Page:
Anime Quiz

anime quiz
anime quiz

Story Writing Quiz for Children - Does Your Home School Student Use These Professional Techniques?

Here are seven advanced techniques that authors use to create a powerful story. Share this quick quiz to see which skills your kids and use to see what difference a practice of writing small 'chunks' can make ...

TOPIC: A Boy, a Bear and a Lucky Escape

Plans for Success: Which plan is better?

a) we went to the zoo and the bear got loose and chased Jeremy.
b) We went to the zoo and the bear escaped and chased Jeremy, the naughtiest boy in school. Our teacher whistled really loud and threw a hamburger to distract the bear so Jeremy has been saved.

Oz (b): Always know the ending. Remember the Story Graph? The story should be developed into a major peak - which means that the writer is to know the ending right away. If the child does not end, they do not have a story plan, they only have an idea and a couple of characters.

Hot starts: Which story begins more interesting?

a) The lock on the cage the bear's look old, and bear the cross look.
b) I woke up that morning, got dressed and eat breakfast.

Oz (a): warn kids NOT to start the story at the beginning of day where nothing happens. Stories should begin with action and excitement, to hook the reader immediately.

Dynamic dialogue: Which is the most powerful conversation?

a) Ms. Elleson teacher told us to stand back from the cage the bears are growling loud, but Jeremy was not listen.
b) 'Stand back,' said Ms. Elleson our teacher, but Jeremy is not listed. Suddenly the bear growled loudly. 'Jeremy!' cried Ms. Elleson, 'get away from the white. NOW! '

Oz (b): to bring characters to life through the use of dialogue.

Which scene is more tension?

a) The bear reared up and growled again. Then it jumped on Jeremy and the door flew open. Jeremy yelled and started running and the bear followed him.
b) The bear reared up and growled again even stronger. Jeremy just laughed and pretended to grumble too and jumped around, teasing it. Suddenly bear The snarled and lunged at him. The rusted lock on the door rattled and then, with a crack, it broke apart. The cage door slid open and for a moment, the only white rose there, confused and angry. Then with a yell, Jeremy started running - and the bear followed.

Ans: (b): Young writers often make the scenes tension too short. Show them how to escalate the action slowly but powerfully to increase the excitement.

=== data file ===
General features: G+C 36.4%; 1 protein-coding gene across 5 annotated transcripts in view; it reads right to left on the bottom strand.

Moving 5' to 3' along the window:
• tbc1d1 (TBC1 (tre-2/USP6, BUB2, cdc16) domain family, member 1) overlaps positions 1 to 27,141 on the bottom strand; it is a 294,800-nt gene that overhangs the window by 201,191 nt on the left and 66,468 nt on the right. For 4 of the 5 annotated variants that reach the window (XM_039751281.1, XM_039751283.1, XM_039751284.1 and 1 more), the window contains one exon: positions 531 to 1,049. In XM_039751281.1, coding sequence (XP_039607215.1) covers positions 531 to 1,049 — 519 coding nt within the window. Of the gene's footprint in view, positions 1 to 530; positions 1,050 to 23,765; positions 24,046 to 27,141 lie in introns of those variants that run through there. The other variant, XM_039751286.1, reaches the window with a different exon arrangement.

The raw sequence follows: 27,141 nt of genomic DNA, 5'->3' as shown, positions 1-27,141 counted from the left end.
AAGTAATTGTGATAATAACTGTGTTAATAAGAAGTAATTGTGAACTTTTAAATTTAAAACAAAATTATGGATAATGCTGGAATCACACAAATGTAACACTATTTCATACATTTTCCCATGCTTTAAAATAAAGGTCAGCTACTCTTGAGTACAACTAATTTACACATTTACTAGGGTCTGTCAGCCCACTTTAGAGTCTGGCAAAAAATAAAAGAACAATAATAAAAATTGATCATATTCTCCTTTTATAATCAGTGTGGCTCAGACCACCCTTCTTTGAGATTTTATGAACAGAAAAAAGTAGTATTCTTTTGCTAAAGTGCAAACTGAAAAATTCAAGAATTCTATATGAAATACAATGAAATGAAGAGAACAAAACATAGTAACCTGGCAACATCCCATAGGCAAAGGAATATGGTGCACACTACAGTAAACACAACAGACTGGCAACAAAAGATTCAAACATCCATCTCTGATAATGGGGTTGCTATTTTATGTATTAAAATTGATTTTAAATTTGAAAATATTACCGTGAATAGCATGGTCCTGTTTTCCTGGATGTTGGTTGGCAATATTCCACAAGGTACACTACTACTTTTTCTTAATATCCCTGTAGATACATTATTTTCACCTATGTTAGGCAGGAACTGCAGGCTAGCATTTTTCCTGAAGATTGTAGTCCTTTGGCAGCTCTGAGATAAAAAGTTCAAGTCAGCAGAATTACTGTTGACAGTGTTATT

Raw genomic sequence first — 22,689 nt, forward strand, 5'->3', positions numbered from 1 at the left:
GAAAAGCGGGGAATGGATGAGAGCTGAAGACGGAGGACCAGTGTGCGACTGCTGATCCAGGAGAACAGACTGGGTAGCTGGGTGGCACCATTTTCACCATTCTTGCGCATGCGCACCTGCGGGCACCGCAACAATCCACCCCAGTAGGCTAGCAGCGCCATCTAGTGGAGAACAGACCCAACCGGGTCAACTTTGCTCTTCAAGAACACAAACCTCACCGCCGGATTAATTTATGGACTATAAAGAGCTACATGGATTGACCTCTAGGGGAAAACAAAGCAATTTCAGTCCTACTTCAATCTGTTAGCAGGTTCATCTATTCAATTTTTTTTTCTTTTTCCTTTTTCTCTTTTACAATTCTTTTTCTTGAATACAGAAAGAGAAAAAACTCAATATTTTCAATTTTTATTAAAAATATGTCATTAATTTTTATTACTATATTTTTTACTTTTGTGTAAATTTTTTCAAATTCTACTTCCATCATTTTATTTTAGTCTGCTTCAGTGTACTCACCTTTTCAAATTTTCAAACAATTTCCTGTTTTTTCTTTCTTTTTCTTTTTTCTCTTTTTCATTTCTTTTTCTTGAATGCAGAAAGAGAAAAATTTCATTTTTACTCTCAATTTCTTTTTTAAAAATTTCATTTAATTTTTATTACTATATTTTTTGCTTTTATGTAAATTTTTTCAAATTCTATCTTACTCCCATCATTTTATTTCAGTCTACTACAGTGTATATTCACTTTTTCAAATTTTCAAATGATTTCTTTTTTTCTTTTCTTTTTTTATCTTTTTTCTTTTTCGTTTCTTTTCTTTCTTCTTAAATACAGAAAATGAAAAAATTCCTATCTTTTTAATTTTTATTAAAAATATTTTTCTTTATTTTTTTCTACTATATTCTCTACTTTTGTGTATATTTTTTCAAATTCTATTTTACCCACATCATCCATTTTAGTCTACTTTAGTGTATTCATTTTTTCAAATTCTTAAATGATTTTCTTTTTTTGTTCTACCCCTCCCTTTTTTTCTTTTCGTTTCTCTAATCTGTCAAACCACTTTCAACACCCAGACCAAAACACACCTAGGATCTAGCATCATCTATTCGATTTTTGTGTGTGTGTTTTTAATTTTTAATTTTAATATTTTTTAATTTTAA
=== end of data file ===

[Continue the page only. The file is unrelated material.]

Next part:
Show, Do not Tell. Which sentence 'Say' and that 'shows'?

a) I was really scared.
b) My heart was thudding in my chest and powerful brain.

Ans: (A) telling and (b) shows. Showing is far more credible to readers.

Ban the Boring Bits. Which sentence would YOU rather read?

a) Ms. Elleson suddenly put her finger in her mouth and gave a really loud whistle. Matthew and Lance and Pete and I almost went deaf. The bear skidded to a halt and looked at him. Slowly she bent and put the hamburger he'd just bought from the store, on the ground and stepped back.
b) Ms. Elleson suddenly put her fingers in her mouth and gave a really strong whistle. The bear skidded to a halt and looked at him. Slowly she bent and put her on the ground hamburger and stepped back.

Ans: (b) By cutting out unnecessary details reader is hooked to what is happening to the characters and wants to keep reading.

Endings exciting. Which end of holding your interest the most?

a) The Rangers caught the bear easily, it is still eating the hamburger. Then we saw some more animals and caught the bus back to school.
b) The Rangers caught the bear easily, it is still eating the hamburger.
'Jeremy,' said Ms. Elleson, 'Loan me a hamburger. I get one from the store please. 'Jeremy just looked at him in amazement. He was not even sweating. 'Now please Jeremy,' she said firmly. And for once, Jeremy is exactly what he said.

Ans: (b) Keep your reader hooked right to the end - no boring bus trip home.

(C) Jen McVeity, National Literacy Champion.

About the Author

The fun Seven Steps to Writing Success program, by successful author, Jen McVeity, is in 900+ schools. Suited to the home school curriculum & gifted children, it has rapidly increased students' writing skills and enjoyment. Visit for top writing tips and activities - more in the free Parent Newsletters. Click on 'Sample' tab for a free Story Starters Worksheet.

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